Weird Fruit

Have you ever eaten a Medlar?

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A plate of Medlars

I ate my first about six years ago … and then last year we planted a Medlar tree. This year we have fruit.

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Medlar – papery skin peeled off
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Medlar – cut in half – puree squashed, one seed removed – top right,

It is a weird fruit! It is a member of the rose family despite having the look of an apple about it, albeit with a rather large ‘flower end’ which has in medieval times given it the slang name of ‘open-arse’ .  To me it has associations with Elizabethan England though it is not a native tree and has been cultivated since Roman times. But it is not its appearance that is strange – this is a fruit that has to be ‘bletted’ a word from the French which means ‘softened’ and to do this it has to start to decay –  rather like some cheeses, it goes soft through maturation. Once soft the acidic pale fruit turns a rich brown and becomes paste-like.  Once the outer papery layer is peeled off it can be eaten, tasting like thick apple puree which has been flavoured with spices, perhaps cloves and cinnamon. They do have hard ‘pips’ or seeds’ within them too.

The second weird fruit we have just harvested is a rather late planting of Physalis peruviana or the Cape Gooseberry. DSCF7336 (2)This is the first time we have grown these in over thirty years. A friend gave us these plants, the first lot we grew in the first greenhouse we owned when we lived in Plymouth. Back then no-one had  seen them before – they were truly exotic … today they seem to adorn almost every dessert we have when we eat out* (* not that we eat out often – but these are always there)  However, there is something still a little magical about the golden ball of tart sweetness hidden within the delicate papery lantern.

The third fruit we have been harvesting is another ‘gooseberry’ the Chinese Gooseberry (see how I linked those last two) or as it is more commonly known – the Kiwi Fruit. ‘Well, they are not strange or weird’ I hear you say. DSCF7329 (2)Though I always think they are a little weird as fruit goes … the strange thing is that our crop is grown in Cornwall UK .. and our few plants, as in some other years, yielded 657 kiwi fruits! These we stand in egg trays in a cool vermin-proof shed, and bring one tray indoors at a time to ripen an soften ready to eat … they last us well into spring.

One unusual fruit that we have tried to grow but have not had any success with is the black Mulberry. Where I grew up we had an enormous and very ancient mulberry tree.  Quite possibly one of those planted in the 17 century when they were imported and planted in the hope of rearing silk worms to make silk on them. Unfotunately someone was misinformed, as the silk worms prefer the White Mulberry. I loved that fruit and really wanted to grow one here, but all types of propagation and buying of stock resulted in failure. To me, the taste of the mulberry is the taste of my childhood.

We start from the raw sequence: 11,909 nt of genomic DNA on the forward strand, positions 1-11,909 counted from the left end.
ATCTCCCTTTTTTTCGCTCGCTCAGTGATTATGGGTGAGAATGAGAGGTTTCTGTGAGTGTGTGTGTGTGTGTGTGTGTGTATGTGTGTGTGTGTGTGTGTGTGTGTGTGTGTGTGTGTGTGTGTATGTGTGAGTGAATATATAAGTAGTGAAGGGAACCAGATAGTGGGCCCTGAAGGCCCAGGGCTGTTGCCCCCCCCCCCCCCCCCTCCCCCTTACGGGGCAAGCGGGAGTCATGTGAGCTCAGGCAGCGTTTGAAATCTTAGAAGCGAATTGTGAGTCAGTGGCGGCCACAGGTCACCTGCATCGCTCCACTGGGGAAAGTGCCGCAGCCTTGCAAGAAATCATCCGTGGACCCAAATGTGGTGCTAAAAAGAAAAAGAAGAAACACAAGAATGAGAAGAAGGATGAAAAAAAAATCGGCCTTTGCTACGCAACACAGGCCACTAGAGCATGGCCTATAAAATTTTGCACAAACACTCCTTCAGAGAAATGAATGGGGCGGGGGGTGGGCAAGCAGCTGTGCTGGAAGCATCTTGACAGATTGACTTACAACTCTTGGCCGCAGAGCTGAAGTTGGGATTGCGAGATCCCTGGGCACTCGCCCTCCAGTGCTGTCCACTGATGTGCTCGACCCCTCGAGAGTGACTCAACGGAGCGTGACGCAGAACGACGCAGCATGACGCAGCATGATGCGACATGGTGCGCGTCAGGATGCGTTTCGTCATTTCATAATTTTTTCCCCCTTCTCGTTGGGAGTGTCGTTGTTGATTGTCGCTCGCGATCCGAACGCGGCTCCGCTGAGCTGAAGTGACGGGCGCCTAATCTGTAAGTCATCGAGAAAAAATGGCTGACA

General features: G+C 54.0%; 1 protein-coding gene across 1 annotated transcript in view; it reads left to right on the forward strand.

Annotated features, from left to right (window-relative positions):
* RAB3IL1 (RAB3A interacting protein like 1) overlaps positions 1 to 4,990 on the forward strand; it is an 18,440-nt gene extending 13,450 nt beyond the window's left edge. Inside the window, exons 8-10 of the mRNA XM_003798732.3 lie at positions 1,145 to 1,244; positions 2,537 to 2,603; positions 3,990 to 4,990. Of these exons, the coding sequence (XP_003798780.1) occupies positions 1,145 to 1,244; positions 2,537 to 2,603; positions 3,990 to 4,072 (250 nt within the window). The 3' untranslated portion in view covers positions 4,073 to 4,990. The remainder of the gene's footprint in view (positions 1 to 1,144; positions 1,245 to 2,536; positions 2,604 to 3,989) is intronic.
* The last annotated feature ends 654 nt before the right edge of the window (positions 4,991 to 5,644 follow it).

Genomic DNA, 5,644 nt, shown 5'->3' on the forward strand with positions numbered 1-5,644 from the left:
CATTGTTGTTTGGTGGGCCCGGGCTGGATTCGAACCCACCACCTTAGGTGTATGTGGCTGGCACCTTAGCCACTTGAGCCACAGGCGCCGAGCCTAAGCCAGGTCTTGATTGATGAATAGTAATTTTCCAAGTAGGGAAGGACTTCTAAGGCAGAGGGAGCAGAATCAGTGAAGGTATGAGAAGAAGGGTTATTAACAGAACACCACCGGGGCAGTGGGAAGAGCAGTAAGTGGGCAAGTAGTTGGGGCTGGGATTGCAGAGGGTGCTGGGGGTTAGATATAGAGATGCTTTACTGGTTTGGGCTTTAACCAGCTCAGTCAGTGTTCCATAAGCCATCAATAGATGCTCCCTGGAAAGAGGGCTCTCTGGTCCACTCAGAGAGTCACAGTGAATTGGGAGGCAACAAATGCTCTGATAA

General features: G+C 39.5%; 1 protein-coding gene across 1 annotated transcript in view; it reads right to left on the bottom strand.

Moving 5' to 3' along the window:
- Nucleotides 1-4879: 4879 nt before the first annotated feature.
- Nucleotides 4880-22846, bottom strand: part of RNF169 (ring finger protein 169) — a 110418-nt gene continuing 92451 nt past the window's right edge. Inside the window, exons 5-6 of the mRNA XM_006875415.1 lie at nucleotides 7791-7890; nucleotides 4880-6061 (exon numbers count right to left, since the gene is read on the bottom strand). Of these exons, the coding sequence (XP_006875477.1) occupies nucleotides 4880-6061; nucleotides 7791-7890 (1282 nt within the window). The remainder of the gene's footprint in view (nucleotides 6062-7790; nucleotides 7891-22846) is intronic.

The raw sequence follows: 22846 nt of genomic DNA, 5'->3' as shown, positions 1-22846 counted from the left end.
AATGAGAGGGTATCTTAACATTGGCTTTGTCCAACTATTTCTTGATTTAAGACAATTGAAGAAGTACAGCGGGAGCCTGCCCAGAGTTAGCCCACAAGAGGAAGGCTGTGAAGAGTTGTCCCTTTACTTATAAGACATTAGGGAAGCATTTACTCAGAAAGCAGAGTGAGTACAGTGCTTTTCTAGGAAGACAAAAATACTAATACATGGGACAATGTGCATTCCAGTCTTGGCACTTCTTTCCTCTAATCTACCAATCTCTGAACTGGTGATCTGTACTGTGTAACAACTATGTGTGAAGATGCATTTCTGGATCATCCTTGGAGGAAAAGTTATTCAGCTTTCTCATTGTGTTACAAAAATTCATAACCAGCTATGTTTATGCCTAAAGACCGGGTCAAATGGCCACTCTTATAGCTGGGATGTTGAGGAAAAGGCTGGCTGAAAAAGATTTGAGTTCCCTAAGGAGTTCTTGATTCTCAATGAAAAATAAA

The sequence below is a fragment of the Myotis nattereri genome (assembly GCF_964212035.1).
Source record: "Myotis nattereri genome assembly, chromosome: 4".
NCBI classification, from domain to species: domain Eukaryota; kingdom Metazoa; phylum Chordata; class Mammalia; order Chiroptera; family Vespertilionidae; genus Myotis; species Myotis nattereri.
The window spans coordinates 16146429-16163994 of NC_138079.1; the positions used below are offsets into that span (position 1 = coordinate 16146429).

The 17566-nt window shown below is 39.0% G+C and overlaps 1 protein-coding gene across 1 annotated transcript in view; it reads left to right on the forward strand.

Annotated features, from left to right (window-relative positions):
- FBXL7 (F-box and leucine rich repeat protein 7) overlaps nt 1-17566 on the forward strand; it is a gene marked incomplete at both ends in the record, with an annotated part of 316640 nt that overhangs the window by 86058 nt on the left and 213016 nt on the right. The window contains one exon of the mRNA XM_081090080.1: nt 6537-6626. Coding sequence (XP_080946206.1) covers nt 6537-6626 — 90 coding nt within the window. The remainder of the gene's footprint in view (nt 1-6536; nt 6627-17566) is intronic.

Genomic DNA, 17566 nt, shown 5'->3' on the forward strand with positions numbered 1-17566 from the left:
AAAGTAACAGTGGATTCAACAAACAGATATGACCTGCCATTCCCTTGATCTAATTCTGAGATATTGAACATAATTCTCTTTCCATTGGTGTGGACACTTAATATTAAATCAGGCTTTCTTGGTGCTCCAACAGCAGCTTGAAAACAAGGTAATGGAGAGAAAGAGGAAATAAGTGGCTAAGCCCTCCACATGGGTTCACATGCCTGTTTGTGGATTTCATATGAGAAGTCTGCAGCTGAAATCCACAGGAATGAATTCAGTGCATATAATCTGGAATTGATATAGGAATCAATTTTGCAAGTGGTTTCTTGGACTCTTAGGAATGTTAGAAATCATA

Have you ever eaten a medlar, nicely bletted?  What did you think it tasted of?

Do certain fruits bring back memories for you

Do share, you know I love to hear from you.

By the way … ‘The Angel Bug’  is now available in Paperback from AMAZON  all over the world, and to order from all good bookshops, everywhere.

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4 thoughts on “Weird Fruit

  1. I have never heard of a Medlar – think it is something new to try :). I love Physalis though. Never knew that the chinese call Kiwi Gooseberries. I love the golden Kiwis best.
    Living up in cold Scotland we can’t grow all these even our polytunnel does not help but I hope when I move somewhere warmer I will be able to have far more home grown fruit

    • Hi Susi,
      Thanks for commenting!
      We were amazed that the kiwis grew so well even here in Cornwall – so I quite understand that they wouldn’t grow well up in Scotland. I think medlars would grow up there – but they are definitely weird 🙂
      best
      Ann

  2. I have grown both Medlar and Quince trees in the past, with great success. Quince jelly = wonderfukl and we made it every year and we would keep bowls of the fruit in the house for its wonderful scent.

    Medlars…hmm..the pulp was too musky tasting and the jelly. which came out jewel red and evil looking was much too sweet. It looked like something the King’s poisoner might produce! But we loved the shape of the medlar tree and its beautiful flat white blossoms. We would leave the fruit on the tree and when softened by hard frosts the squirrels and birds enjoyed them.

    Tomatilloes would be unusual in England, but maybe would need a green house. We still grow these every year for Mexican salsas. I wonder if they aer the same family as Cape Gooseberries?

  3. Hi Erika, nice to hear from you again!

    Quince! I had forgotten about these – we used to grow them at our old house – at least the japanese variety (smaller than from the tree) and made an aromatic and sweet wine from them.

    I hadn’t heard or tomatilloes until now – but I see it is related to the cape gooseberry. We grow this in the greenhouse – so the tomentilloe would probably do as well there.
    thanks for commenting
    best
    Ann

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